WhatsApp hopes to adhere to traceability norm without breaking encryption

(Image credit: Shutterstock)

WhatsApp is caught on the proverbial horns of dilemma. On the one hand, the Indian government wants it to help trace the source of problematic/fake forwards on the platform. But WhatsApp is loath to break its end-to-end encryption rule. In the event, the messenger platform, which is already under pressure for its privacy policy tweaks, seems now pushed to a corner.

However, its CEO Will Cathcart seems unfazed. He said that his company has explained its concerns around traceability to the Indian government and will continue doing so in the hope of finding solutions "that don’t touch encryption."

Speaking on the 'Big Technology Podcast', the WhatsApp CEO in fact asserted that the idea of breaking encryption is “a fundamental threat”.

He, however, added that his company shared "concerns over misinformation" (on the platform).

WhatsApp's future in India

In the podcast, Cathcart was specifically asked "would you break encryption on WhatsApp, or would you just leave India?" And his answer was a bit vague. Understandably so. 

"For this concept of traceability, the problem is, today, we don’t keep a record of the messages that got sent all around WhatsApp. We get your message, and then we deliver it. And to keep a record, there’s this hard question of how you do it. How are you keeping a record on the server of messages that got sent around without knowing what the messages are? There’s no easy way to do that."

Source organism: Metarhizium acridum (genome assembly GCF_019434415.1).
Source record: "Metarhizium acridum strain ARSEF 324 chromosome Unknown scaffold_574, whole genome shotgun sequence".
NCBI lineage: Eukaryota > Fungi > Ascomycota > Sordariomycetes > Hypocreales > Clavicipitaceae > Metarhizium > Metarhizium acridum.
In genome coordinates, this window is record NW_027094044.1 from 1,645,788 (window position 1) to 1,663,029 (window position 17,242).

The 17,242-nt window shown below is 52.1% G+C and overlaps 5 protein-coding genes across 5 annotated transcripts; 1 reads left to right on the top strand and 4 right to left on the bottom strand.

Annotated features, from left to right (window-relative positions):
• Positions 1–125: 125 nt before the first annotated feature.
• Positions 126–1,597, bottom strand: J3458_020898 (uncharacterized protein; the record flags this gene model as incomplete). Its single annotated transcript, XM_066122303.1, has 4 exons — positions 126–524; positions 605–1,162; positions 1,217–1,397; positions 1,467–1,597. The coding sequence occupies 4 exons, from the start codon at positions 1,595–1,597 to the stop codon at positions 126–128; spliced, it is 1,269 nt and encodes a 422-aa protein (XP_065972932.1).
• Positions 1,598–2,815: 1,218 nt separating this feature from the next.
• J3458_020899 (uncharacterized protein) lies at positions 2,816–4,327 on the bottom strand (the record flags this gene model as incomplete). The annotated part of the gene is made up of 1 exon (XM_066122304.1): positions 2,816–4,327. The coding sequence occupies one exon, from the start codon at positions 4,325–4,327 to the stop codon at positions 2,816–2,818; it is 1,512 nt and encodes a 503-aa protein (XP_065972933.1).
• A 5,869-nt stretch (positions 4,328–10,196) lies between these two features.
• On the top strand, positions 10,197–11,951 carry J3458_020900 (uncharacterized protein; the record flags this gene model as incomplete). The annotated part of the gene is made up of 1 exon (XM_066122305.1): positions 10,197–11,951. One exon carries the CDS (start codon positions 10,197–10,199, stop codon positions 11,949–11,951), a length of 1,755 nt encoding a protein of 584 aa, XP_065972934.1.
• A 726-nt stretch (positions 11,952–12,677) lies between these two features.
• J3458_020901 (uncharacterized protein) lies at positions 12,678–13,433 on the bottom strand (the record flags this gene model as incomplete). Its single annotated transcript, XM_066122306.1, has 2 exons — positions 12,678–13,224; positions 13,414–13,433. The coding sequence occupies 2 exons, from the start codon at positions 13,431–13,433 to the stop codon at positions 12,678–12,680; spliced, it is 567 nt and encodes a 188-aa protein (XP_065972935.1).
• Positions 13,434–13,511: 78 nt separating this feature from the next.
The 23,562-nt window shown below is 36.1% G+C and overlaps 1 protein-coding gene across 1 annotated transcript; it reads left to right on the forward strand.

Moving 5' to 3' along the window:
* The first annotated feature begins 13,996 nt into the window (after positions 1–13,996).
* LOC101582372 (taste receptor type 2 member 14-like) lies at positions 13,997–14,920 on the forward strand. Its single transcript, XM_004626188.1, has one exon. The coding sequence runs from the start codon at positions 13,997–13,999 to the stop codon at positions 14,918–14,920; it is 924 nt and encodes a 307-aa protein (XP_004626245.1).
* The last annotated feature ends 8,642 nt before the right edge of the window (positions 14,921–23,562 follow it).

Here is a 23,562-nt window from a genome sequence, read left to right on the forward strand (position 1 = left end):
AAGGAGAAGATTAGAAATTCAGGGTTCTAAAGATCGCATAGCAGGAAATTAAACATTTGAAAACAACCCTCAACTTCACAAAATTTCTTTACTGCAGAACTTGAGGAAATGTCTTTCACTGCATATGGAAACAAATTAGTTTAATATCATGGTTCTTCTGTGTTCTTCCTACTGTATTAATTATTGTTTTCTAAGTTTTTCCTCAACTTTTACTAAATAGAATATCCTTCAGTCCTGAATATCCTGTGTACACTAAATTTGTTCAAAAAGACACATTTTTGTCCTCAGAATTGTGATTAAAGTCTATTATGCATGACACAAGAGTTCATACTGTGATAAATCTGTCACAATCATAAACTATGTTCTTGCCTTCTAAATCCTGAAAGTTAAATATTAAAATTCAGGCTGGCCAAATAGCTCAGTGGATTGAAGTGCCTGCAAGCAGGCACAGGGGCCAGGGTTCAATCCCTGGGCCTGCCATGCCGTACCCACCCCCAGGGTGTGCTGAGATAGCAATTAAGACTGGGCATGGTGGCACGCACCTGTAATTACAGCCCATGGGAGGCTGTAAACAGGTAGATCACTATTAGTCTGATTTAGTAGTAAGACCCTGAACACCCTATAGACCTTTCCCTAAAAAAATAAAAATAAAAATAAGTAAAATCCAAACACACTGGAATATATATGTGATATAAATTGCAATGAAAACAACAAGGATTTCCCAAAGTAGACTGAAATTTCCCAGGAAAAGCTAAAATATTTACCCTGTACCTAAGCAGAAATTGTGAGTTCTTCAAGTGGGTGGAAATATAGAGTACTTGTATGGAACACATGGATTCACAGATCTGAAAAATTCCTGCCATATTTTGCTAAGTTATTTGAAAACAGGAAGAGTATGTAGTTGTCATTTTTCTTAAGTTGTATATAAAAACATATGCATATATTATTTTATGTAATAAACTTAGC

But without any ambiguity he added: "We’ve been pretty opposed to it… We’ve been consistently opposed to it. There’s actually been an ongoing conversation in India and Brazil and some other places."

WhatsApp and court cases in India

WhatsApp is also fighting a few court cases in India over this traceability issue. And asked what if his company did not win those cases, Cathcart again was a bit circumspect in his reply. "We face this in a bunch of places, and we’ve been blocked in places. There’s a lot of places where we take the risk every day that we may just not be able to operate tomorrow because we might get blocked. But this stuff is hard, I think it’s really a question for the future of the internet in a lot of these places.

On the controversial privacy update, the WhatsApp CEO said: "This update does not change anything with the privacy of your personal messages, there’s no change in that. We do describe some new business features we’re building for people to communicate with businesses, if you want to. People don’t have to do that. People are in control if they want to."

Local alternatives to social media platforms may be dangerous

On the emergence of indigenous alternatives to various social media platforms like Sandes and Koo, Cathcart conceded that "we should be worried about it."

He added: "But a lot of the decisions we’re going to make on the internet, our governments are going to make on the internet over the next 10, 20 years, I think will really shape whether this is a global market, or whether each country has its own mini-internet with its own mini-apps. And I think the latter would be worse."


Balakumar K
Senior Editor

Over three decades as a journalist covering current affairs, politics, sports and now technology. Former Editor of News Today, writer of humour columns across publications and a hardcore cricket and cinema enthusiast. He writes about technology trends and suggest movies and shows to watch on OTT platforms.